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Juliette Augusta Magill Kinzie

ISBN 10: 1153732424 / ISBN 13: 9781153732420
Published by General Books LLC, 2010
Used Condition: Good
From Better World Books (Mishawaka, IN, U.S.A.)

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Shows some signs of wear, and may have some markings on the inside. Bookseller Inventory # GRP76158524

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Bibliographic Details

Title: Wau-Bun

Publisher: General Books LLC

Publication Date: 2010

Book Condition:Good

About this title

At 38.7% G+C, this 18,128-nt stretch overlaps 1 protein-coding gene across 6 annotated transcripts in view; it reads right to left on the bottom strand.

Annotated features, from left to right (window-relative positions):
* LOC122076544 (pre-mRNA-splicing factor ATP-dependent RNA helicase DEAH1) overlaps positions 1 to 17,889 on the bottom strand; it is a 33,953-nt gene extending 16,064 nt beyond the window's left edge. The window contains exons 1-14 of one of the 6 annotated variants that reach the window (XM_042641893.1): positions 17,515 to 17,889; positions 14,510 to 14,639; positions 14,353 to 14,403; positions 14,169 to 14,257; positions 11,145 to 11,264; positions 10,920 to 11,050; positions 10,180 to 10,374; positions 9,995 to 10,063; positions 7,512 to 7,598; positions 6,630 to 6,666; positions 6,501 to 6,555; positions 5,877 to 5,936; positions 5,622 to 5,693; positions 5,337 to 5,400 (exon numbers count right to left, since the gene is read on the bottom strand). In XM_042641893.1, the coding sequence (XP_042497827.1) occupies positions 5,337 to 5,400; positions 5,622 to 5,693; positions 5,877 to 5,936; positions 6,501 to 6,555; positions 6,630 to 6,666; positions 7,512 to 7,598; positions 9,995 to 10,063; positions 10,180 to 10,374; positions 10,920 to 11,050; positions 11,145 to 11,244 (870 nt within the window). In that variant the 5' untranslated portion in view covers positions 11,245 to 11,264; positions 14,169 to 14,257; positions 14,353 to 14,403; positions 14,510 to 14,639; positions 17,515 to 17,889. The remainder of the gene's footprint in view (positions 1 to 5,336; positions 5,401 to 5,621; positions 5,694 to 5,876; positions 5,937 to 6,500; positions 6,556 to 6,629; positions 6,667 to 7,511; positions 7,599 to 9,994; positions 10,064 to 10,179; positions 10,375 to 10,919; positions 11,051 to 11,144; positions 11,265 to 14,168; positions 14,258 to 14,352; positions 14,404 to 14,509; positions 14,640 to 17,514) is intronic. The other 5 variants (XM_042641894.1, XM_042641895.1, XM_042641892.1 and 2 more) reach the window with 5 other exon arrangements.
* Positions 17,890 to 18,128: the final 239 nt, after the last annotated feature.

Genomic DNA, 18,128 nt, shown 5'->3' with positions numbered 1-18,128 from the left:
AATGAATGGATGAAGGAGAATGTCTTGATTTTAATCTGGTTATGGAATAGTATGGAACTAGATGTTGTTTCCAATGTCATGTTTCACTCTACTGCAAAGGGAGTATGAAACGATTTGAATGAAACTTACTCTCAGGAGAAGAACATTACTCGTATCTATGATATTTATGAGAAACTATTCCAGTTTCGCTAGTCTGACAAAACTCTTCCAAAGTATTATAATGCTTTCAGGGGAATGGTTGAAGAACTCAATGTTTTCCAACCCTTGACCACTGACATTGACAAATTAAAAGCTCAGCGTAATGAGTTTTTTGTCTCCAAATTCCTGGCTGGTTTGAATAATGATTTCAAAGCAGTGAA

Excerpt: ...It was feared that the Pottowattamies would make common cause with the Winnebagoes, and commence a general system of havoc and bloodshed on the frontier. They were deterred from such a step, probably, by the exertions of Billy Caldwell, Robinson, and Shaw-bee-nay, who made an expedition among the Rock River bands, to argue and persuade them into remaining tranquil. The few citizens of Chicago in those days, lived for the most part a very quiet, unvaried life. The great abundance of game, and the immense fertility of the lands they cultivated, furnished them with a superabundance of all the luxuries of garden, corn-field, and dairy The question was once asked by a friend in the "East countrie," "How do you dispose of all the good things you raise? You have no market?" "No." "And you cannot consume them all yourselves?" "No." "What then do you do with them?" "Why, we manage, when a vessel arrives, to persuade the captain to accept a few kegs of butter, and stores of corn and vegetables, as a present, and that helps us to get rid of some of our overplus." The mails arrived, as may be supposed, at very rare intervals. They were brought occasionally from Fort Clark (Peoria), but more frequently from Fort Wayne, or across the peninsula of Michigan, which was still a wilderness peopled with savages. The hardy adventurer who acted as express was, not unfrequently, obliged to imitate the birds of heaven and "lodge among the branches," in order to insure the safety of himself and his charge. Visitors were very rare, unless it was a friend who came to sojourn for several months and share a life in the wilderness. A traveller, however, occasionally found his way to the spot, in passing to or from "parts unknown," and such a one was sure of a hospitable and hearty welcome. A gentleman journeying from the southern settlements once arrived late in the evening at Wolf Point, where was then the small trading-establishment of George Hunt and a Mr. Wallace. He...

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